Service level agreements (SLA) are really a misnomer. They are not really agreements but are actually schedules used to clarify the standard at which the supplier performs the services under an agreement. SLAs are often subject to a main agreement (such as a managed services agreement or master services agreement) between supplier and a recipient of services and will usually be annexed to that main agreement in the form of a schedule.
SLAs have an important role to play in services agreements, and can be applied to a broad spectrum of scenarios where supplying and receiving services, such as providing services regarding the use of supplier software, any service where a recipient may need to know the availability or the response time of a supplier, or essentially any service which can be monitored or measured in any way.
A well drafted SLA sets out a number a performance targets which suppliers may be required to meet. The SLA may also include information about when the supplier needs to be available and how quickly any issues with the services are to be resolved. The contents of the SLA depends upon the specific service being provided and can be tailored on a case-by-case basis. The more specific the SLA, the more clarity there is for the recipient of the services.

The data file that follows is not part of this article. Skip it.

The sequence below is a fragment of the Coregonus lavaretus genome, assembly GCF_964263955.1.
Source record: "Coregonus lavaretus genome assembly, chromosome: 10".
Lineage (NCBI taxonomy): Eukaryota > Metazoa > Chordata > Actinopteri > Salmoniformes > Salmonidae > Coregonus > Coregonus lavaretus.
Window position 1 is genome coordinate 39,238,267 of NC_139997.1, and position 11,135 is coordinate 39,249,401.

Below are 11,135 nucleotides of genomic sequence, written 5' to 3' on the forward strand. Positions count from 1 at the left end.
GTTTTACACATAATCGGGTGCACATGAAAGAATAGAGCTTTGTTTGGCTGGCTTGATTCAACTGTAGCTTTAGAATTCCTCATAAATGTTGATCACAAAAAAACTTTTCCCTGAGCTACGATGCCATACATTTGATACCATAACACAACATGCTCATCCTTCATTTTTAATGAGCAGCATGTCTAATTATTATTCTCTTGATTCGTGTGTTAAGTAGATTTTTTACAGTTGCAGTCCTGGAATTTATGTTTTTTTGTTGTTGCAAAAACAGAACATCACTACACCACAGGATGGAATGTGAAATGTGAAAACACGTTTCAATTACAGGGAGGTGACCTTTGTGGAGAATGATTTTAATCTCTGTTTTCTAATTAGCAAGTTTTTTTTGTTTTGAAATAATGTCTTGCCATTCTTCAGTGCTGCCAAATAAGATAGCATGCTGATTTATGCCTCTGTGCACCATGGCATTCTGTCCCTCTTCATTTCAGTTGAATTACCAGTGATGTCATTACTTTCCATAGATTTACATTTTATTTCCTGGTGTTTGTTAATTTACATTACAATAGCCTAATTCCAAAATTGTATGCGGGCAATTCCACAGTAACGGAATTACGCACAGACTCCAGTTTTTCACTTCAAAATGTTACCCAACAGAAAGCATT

Role of a SLA
In addition to providing clarity on the services to be provided, SLAs can also serve as an important contractual tool in obliging (or not obliging) the supplier to match the levels set out in the SLA.
Where the SLA is appended to a master services agreement or a managed services agreement, the terms set out in those agreements can drastically change the role and weight of the SLA.
For example, the main agreement may include provisions allowing the recipient of the services to reduce the amount payable to the supplier, refuse payment altogether or even terminate the agreement if there is a continuous or material deviation from the standards set out in the SLA.
Conversely, the main agreement could include provisions stating that the SLA is only indicative of the services you would expect and does not bind the supplier in any way.
Suppliers can also use SLAs to their advantage as it can be used to manage customer expectations in respect of the services supplied and set a clear period for which the supplier cannot be held responsible for outage or any performance issues.
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